I examined the symptoms carefully. Pulse regular, full; breathing snoring. but not stertorous; face red; pupils failed to react to light; right arm paralyzed; urine retained. Still Belladonna; but it was not needed so frequently as for the acute symptoms, so it was given for every two hours, and directions left to stop it entirely so soon as consciousness should return. The afternoon brought the desired relief; she recognized familiar faces, the pupils responded to light, the urine flowed freely and the patient became annoyingly aware of the condition of her right arm. In the evening she grew talkative, it was difficult to control her. Pains made her screw her face up; she said they were in her stomach and as they were followed by bleaching, I thought she was correct in her statement. But towards morning she began labor in earnest. Two or three vigorous pains were followed by the expulsion of a living, seven-month’s child.

The little fellow was as blue as indigo and cried with a faint voice, showing that its life had well-nigh been sacrificed by the terrible disturbances in the maternal circulation. It was wrapped in cotton batting, laid on its side, fed with milk in tea-spoons, hourly doses and treated with Laurocerasus 1m, as a corrective of its cyanotic condition.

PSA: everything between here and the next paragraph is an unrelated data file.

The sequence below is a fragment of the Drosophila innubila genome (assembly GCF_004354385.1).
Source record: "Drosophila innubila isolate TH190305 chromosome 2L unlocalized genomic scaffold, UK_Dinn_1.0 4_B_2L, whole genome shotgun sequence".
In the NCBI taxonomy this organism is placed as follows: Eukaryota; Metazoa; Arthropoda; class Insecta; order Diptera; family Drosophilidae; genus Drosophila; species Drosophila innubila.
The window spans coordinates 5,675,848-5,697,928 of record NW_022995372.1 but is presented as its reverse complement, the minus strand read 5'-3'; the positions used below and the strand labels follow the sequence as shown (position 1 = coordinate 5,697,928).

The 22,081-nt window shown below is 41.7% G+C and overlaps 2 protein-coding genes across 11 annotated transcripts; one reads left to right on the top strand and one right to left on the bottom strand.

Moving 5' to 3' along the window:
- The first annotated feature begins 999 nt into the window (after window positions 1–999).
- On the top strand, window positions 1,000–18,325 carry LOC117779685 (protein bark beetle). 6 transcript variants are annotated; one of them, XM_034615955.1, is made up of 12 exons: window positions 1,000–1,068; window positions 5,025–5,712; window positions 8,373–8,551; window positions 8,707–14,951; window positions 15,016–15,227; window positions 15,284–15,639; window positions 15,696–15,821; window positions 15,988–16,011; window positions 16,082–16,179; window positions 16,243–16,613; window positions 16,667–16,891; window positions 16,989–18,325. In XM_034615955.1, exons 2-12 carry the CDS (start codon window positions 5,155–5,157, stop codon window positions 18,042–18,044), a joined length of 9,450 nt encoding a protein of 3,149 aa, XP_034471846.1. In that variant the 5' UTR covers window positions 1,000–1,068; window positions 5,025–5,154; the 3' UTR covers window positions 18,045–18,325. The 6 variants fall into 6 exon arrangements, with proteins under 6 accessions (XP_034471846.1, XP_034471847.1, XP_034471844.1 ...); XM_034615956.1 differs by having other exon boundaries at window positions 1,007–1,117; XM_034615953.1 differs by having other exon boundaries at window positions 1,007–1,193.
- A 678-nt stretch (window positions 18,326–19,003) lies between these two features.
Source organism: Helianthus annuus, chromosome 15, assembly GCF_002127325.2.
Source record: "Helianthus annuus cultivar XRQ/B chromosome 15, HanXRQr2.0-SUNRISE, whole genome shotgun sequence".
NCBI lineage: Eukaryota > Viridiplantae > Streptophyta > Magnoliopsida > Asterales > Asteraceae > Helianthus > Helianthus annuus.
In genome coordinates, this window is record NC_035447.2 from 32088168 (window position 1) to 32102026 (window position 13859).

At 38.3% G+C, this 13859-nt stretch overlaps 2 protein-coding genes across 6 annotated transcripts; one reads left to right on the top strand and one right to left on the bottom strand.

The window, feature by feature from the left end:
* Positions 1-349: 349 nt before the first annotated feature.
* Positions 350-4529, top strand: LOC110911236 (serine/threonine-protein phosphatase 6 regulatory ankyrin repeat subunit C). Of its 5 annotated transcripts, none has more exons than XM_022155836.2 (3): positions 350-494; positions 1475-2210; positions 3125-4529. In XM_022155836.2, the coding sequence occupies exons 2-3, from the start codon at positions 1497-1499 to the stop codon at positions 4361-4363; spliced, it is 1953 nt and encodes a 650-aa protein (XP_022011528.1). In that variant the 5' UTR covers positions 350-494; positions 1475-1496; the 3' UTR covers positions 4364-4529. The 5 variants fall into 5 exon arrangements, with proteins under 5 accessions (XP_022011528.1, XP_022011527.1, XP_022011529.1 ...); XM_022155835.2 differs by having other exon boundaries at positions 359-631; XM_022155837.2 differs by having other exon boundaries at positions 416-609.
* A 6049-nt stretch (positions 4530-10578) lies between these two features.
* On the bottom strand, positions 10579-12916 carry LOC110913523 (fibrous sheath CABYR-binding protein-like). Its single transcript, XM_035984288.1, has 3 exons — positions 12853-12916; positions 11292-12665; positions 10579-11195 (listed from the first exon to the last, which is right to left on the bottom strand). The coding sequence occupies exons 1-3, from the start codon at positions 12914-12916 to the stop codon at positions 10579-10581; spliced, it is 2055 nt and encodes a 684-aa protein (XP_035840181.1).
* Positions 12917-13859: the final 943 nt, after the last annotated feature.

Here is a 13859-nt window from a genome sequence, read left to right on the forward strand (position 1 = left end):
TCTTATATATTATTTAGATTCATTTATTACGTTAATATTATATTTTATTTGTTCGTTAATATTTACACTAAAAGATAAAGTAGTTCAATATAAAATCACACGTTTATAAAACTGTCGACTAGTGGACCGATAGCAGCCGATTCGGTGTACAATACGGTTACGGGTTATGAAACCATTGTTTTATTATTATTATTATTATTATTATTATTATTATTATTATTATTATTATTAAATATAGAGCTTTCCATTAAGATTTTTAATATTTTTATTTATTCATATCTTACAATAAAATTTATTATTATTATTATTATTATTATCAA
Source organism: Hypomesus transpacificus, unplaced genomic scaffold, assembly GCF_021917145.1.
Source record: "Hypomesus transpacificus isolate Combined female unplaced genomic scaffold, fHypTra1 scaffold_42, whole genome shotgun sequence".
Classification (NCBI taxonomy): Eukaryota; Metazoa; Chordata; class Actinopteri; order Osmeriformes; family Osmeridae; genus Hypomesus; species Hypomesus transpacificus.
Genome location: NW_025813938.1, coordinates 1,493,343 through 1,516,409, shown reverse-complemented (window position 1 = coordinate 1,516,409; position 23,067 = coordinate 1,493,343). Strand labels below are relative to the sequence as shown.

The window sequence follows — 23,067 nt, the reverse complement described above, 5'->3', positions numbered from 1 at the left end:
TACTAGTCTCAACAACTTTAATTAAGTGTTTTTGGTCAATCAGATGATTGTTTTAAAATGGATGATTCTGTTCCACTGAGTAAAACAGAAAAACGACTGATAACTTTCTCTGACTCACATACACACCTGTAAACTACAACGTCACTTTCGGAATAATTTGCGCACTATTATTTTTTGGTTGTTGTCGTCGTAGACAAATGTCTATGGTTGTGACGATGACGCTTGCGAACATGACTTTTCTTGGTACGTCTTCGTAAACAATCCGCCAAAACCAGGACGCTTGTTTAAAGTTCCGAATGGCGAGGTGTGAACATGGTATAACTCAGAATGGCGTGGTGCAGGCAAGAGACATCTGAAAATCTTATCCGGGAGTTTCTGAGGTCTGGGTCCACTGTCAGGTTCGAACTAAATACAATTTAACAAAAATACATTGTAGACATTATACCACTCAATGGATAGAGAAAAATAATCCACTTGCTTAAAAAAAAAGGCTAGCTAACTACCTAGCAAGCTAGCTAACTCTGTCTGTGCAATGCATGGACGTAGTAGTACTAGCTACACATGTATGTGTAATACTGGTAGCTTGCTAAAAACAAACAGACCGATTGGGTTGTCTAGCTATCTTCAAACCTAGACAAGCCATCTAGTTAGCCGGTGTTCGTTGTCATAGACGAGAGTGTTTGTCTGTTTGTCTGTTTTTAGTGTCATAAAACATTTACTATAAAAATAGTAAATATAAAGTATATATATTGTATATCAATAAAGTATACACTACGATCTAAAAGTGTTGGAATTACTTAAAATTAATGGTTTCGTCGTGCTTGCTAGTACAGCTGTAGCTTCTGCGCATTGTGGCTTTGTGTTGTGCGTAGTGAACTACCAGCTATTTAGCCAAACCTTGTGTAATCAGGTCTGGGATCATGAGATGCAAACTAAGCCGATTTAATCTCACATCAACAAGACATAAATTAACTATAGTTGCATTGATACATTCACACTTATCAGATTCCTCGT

The mother seemed to be in excellent spirits, talking so vociferously that threats were necessary to calm her. Her lame arm was still a mystery to her; for she had not been made acquainted with the character of the disease, she had passed through. She fancied she had had a chill with congestion to the head-an illusion I was very willing to leave undisputed.

The usual post-partum prescription of Arnica was omitted, because the labor had been too rapid and easy to need it and also because I desired the Belladonna impression to continue undisturbed.

The child died of cyanosis eight hours after birth.

The mother rallied steadily, regaining the use of her right arm in two days. Milk appeared in the usual time, but was unattended with any untoward symptoms. For several days the mother had occasional diarrhoeic stools composed of faeces and offensively-smelling bile; but as they seemed to relieve rather than aggravate the patient, it was deemed unnecessary if not meddlesome, to interfere.